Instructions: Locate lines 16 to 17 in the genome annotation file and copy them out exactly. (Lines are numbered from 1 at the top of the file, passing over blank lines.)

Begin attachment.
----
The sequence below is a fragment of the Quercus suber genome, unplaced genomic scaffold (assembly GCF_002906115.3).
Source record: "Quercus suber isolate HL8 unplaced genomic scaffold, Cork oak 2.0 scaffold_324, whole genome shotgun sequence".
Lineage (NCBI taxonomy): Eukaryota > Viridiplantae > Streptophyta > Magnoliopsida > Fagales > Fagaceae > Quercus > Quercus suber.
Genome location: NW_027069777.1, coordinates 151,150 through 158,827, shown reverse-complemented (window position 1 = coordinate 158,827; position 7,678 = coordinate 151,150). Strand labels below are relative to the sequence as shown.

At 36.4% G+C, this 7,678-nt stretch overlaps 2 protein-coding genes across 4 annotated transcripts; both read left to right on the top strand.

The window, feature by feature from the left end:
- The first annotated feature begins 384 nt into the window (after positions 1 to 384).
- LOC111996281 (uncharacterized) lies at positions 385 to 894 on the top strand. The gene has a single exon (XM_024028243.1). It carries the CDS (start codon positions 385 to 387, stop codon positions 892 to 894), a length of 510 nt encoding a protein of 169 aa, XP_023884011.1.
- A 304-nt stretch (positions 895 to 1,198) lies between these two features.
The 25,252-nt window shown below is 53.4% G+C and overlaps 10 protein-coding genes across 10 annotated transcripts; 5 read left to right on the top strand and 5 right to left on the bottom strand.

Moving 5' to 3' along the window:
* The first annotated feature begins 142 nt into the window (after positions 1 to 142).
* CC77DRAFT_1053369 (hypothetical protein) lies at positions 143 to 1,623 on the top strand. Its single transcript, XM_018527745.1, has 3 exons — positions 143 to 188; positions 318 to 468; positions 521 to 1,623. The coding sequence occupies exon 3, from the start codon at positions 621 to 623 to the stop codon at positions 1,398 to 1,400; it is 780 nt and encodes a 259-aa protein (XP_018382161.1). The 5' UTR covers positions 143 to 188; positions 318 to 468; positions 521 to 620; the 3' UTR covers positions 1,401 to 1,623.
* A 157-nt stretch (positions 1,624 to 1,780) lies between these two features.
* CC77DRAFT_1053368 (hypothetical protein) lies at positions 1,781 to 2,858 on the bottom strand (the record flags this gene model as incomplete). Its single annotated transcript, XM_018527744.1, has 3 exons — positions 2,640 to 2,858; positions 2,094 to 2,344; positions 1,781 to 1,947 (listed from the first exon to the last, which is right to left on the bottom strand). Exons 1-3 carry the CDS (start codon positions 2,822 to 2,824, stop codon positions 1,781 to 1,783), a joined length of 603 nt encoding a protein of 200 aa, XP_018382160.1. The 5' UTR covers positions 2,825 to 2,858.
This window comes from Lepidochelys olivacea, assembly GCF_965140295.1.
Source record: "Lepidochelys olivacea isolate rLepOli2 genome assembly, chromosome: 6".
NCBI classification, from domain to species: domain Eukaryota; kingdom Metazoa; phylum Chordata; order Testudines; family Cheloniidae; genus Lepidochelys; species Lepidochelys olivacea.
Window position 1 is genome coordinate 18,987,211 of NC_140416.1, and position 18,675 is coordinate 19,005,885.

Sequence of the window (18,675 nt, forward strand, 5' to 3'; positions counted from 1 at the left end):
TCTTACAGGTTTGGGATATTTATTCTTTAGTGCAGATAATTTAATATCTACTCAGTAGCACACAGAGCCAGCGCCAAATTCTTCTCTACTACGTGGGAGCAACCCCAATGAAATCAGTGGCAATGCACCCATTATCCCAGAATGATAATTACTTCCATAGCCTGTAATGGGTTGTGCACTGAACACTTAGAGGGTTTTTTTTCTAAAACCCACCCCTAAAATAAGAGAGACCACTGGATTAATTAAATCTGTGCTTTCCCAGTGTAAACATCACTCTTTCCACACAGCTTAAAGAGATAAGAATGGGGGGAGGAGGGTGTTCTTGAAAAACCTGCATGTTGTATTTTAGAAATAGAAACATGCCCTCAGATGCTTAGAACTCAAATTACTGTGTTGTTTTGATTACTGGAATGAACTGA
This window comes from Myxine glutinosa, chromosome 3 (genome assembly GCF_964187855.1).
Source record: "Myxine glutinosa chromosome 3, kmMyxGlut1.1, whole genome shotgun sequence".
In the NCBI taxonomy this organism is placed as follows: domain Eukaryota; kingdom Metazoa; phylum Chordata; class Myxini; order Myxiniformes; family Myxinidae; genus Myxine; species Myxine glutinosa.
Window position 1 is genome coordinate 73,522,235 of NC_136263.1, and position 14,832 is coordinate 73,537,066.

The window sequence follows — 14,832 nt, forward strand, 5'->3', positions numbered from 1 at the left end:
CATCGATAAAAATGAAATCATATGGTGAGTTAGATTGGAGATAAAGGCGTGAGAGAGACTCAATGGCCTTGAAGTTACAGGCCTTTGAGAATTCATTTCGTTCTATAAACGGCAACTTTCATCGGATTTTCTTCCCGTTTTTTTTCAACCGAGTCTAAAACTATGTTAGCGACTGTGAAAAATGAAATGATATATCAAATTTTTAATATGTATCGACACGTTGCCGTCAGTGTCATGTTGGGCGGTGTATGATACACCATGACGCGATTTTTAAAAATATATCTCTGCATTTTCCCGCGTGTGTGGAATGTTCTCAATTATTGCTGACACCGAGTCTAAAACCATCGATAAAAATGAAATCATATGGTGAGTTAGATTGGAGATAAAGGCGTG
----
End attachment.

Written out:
This window comes from Lepidochelys olivacea, assembly GCF_965140295.1.
Source record: "Lepidochelys olivacea isolate rLepOli2 genome assembly, chromosome: 6".